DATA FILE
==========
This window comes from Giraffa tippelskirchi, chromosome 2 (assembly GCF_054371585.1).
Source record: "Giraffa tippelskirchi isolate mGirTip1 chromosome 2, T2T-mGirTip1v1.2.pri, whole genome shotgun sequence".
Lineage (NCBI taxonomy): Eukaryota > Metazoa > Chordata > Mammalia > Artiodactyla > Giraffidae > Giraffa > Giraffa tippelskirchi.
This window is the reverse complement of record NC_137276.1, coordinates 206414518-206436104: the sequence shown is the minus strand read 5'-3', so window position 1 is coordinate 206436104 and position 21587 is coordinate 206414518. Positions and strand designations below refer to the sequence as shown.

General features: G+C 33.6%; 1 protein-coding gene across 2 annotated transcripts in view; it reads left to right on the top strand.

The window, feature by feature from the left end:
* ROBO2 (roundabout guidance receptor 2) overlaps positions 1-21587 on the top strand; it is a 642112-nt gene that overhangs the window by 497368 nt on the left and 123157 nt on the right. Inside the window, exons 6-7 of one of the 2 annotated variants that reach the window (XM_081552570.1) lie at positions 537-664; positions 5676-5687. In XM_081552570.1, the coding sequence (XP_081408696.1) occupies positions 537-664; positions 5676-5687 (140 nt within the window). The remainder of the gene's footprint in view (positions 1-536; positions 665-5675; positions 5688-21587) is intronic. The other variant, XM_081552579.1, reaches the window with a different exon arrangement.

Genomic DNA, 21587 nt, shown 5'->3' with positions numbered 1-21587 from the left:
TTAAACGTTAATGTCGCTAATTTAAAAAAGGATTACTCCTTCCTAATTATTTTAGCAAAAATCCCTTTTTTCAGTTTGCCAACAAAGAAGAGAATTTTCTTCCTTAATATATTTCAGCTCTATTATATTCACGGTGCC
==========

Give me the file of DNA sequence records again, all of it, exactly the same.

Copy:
This window comes from Giraffa tippelskirchi, chromosome 2 (assembly GCF_054371585.1).
Source record: "Giraffa tippelskirchi isolate mGirTip1 chromosome 2, T2T-mGirTip1v1.2.pri, whole genome shotgun sequence".
Lineage (NCBI taxonomy): Eukaryota > Metazoa > Chordata > Mammalia > Artiodactyla > Giraffidae > Giraffa > Giraffa tippelskirchi.
This window is the reverse complement of record NC_137276.1, coordinates 206414518-206436104: the sequence shown is the minus strand read 5'-3', so window position 1 is coordinate 206436104 and position 21587 is coordinate 206414518. Positions and strand designations below refer to the sequence as shown.

General features: G+C 33.6%; 1 protein-coding gene across 2 annotated transcripts in view; it reads left to right on the top strand.

The window, feature by feature from the left end:
* ROBO2 (roundabout guidance receptor 2) overlaps positions 1-21587 on the top strand; it is a 642112-nt gene that overhangs the window by 497368 nt on the left and 123157 nt on the right. Inside the window, exons 6-7 of one of the 2 annotated variants that reach the window (XM_081552570.1) lie at positions 537-664; positions 5676-5687. In XM_081552570.1, the coding sequence (XP_081408696.1) occupies positions 537-664; positions 5676-5687 (140 nt within the window). The remainder of the gene's footprint in view (positions 1-536; positions 665-5675; positions 5688-21587) is intronic. The other variant, XM_081552579.1, reaches the window with a different exon arrangement.

Genomic DNA, 21587 nt, shown 5'->3' with positions numbered 1-21587 from the left:
TTAAACGTTAATGTCGCTAATTTAAAAAAGGATTACTCCTTCCTAATTATTTTAGCAAAAATCCCTTTTTTCAGTTTGCCAACAAAGAAGAGAATTTTCTTCCTTAATATATTTCAGCTCTATTATATTCACGGTGCC